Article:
TONY BLAIR cannot have failed this week to glimpse the run-down council estates of Beswick on the outer rim of Manchester as he crossed the divide between affluence and deprivation.
Just yards from the precinct where the Prime Minister halted briefly for photographs lies the School of the Resurrection, a primary getting results that could be the envy of others in more prosperous areas.
In this Church of England school many pupils have unemployed fathers and 60 per cent of the intake - three times the national average - qualify for free meals.
However, this year more than 80 per cent of 11-year-olds achieved the standard required in English and more than 90 per cent did so in maths and science.
Test results have improved dramatically since 1996, when scores were among the worst in the country. According to the head, Maureen Hogarth, the key to success has been encouraging parents to take a share in the work.
"We have got the parents on board and have been able to boost their confidence as well as the children's," she says.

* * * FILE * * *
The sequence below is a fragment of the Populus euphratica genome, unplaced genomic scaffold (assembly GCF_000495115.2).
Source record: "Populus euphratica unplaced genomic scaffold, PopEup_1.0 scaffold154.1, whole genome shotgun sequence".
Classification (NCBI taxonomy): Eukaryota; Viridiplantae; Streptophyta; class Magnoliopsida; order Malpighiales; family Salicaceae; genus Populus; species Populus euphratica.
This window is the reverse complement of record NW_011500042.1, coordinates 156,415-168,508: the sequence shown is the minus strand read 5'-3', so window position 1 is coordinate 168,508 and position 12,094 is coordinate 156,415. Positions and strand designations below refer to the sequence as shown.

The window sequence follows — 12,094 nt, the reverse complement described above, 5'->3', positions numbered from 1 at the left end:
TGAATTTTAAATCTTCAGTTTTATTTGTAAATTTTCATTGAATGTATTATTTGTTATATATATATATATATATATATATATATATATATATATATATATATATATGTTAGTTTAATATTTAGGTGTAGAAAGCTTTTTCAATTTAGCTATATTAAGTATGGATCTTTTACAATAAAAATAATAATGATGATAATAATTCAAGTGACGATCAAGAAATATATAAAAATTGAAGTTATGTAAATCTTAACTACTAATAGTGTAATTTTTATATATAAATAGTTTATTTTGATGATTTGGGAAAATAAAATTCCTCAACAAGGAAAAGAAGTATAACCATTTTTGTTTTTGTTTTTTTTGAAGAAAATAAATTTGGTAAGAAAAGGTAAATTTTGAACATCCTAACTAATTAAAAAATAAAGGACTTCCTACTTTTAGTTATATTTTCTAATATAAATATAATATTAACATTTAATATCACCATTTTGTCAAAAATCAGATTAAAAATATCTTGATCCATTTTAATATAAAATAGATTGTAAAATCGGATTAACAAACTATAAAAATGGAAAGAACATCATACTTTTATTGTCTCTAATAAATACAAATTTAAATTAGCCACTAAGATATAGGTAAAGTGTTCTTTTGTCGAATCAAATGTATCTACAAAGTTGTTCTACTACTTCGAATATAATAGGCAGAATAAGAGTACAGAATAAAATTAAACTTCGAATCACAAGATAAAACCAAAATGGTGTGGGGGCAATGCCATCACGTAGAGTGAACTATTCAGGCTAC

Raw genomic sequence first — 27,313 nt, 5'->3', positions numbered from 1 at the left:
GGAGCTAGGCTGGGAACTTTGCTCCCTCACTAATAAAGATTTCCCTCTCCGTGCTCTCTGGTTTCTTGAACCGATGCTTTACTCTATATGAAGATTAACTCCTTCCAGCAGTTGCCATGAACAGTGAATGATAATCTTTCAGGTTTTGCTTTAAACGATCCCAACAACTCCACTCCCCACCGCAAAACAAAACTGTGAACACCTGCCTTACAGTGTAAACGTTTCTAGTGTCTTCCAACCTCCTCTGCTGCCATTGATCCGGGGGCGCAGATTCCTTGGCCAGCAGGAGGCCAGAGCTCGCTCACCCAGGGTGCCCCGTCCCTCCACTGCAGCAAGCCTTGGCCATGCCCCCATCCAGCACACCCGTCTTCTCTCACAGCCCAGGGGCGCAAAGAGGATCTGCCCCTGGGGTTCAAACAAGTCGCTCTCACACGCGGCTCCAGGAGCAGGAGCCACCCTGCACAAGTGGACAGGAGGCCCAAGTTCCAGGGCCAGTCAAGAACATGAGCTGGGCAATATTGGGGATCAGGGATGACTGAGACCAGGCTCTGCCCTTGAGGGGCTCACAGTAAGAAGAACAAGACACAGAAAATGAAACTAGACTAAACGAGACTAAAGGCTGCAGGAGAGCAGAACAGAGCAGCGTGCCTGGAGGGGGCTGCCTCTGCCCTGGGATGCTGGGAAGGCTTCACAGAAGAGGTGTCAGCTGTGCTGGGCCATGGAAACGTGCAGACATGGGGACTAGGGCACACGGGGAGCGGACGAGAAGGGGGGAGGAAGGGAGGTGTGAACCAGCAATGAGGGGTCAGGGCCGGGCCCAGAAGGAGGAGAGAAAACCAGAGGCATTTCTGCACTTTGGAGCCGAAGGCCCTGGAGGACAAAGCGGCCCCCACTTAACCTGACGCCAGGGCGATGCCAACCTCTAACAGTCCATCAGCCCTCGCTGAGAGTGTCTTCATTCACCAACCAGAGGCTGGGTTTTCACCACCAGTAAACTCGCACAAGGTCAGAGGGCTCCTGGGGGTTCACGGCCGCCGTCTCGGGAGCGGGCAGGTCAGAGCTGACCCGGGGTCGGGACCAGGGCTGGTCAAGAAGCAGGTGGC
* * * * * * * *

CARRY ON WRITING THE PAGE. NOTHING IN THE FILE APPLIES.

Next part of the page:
Much of the improvement has been achieved, she says, through sheer hard work by the teachers. Children are required to do homework and after-school lessons were held for the class about to take the tests. The school has also invested in classroom assistants and nursery nurses.
There is a strong emphasis on English and maths, but Miss Hogarth also supports dance, music and high-quality art work.
Above all, no one is allowed to suggest that a disadvantaged background is any excuse for not getting good results.
"It is going to be hard for these children when they go on to high school. We have to make sure they get a secure foundation here."